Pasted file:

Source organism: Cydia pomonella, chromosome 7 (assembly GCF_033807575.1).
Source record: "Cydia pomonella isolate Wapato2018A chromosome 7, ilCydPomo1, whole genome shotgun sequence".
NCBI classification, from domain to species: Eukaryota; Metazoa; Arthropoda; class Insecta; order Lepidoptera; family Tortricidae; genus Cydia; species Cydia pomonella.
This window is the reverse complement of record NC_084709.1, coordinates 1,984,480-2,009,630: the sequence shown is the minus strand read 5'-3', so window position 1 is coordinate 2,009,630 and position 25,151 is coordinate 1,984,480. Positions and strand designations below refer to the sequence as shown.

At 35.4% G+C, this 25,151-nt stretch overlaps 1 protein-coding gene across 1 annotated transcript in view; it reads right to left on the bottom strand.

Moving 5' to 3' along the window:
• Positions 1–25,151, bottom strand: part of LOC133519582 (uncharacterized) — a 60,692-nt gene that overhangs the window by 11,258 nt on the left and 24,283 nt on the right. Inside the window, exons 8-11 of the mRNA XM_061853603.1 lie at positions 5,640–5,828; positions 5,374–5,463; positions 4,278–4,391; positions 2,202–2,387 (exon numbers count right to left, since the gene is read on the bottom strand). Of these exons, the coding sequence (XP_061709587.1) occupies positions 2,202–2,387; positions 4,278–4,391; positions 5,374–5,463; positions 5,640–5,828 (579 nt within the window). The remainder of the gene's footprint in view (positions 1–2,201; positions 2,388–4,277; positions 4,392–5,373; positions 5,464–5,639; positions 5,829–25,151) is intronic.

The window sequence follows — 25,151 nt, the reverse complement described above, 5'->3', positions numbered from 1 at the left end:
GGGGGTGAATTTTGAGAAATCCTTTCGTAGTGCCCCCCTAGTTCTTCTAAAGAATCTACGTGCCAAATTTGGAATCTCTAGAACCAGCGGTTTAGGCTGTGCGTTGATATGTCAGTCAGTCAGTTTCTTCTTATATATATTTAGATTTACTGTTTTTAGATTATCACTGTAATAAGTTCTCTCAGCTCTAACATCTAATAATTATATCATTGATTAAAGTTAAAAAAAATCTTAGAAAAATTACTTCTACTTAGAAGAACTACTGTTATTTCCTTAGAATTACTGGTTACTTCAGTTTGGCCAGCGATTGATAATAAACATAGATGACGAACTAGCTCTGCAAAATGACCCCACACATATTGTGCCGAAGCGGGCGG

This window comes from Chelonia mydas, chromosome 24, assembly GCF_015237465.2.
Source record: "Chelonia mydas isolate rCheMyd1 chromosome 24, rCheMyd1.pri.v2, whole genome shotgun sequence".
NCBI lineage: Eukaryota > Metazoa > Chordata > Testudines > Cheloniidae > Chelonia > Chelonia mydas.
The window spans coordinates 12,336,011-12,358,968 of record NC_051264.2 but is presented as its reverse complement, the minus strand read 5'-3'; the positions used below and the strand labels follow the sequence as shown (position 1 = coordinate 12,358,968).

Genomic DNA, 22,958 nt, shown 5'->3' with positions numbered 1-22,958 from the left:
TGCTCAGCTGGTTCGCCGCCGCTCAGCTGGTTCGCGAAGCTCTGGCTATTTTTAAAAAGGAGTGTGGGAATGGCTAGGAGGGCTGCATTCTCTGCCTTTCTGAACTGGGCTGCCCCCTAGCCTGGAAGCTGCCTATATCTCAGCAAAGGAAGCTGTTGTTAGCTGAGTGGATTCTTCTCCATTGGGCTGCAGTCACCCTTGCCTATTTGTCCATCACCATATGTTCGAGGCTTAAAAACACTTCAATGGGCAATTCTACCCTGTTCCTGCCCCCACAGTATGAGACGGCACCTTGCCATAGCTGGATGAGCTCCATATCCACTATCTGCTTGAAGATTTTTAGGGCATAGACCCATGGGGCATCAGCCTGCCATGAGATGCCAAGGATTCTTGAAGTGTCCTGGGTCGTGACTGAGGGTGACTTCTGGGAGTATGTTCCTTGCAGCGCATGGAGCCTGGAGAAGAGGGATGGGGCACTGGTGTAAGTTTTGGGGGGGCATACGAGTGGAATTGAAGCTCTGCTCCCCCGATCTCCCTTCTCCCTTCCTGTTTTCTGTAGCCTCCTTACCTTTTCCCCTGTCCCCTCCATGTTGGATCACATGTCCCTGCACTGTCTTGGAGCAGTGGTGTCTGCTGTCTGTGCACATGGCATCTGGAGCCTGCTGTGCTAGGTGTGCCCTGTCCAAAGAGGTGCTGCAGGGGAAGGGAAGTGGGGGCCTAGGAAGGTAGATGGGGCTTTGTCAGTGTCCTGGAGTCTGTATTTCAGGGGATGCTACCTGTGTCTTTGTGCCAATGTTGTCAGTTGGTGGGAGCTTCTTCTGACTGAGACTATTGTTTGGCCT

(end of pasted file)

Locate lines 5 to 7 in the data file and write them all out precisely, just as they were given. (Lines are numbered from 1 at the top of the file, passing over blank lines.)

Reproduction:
At 35.4% G+C, this 25,151-nt stretch overlaps 1 protein-coding gene across 1 annotated transcript in view; it reads right to left on the bottom strand.

Moving 5' to 3' along the window:
• Positions 1–25,151, bottom strand: part of LOC133519582 (uncharacterized) — a 60,692-nt gene that overhangs the window by 11,258 nt on the left and 24,283 nt on the right. Inside the window, exons 8-11 of the mRNA XM_061853603.1 lie at positions 5,640–5,828; positions 5,374–5,463; positions 4,278–4,391; positions 2,202–2,387 (exon numbers count right to left, since the gene is read on the bottom strand). Of these exons, the coding sequence (XP_061709587.1) occupies positions 2,202–2,387; positions 4,278–4,391; positions 5,374–5,463; positions 5,640–5,828 (579 nt within the window). The remainder of the gene's footprint in view (positions 1–2,201; positions 2,388–4,277; positions 4,392–5,373; positions 5,464–5,639; positions 5,829–25,151) is intronic.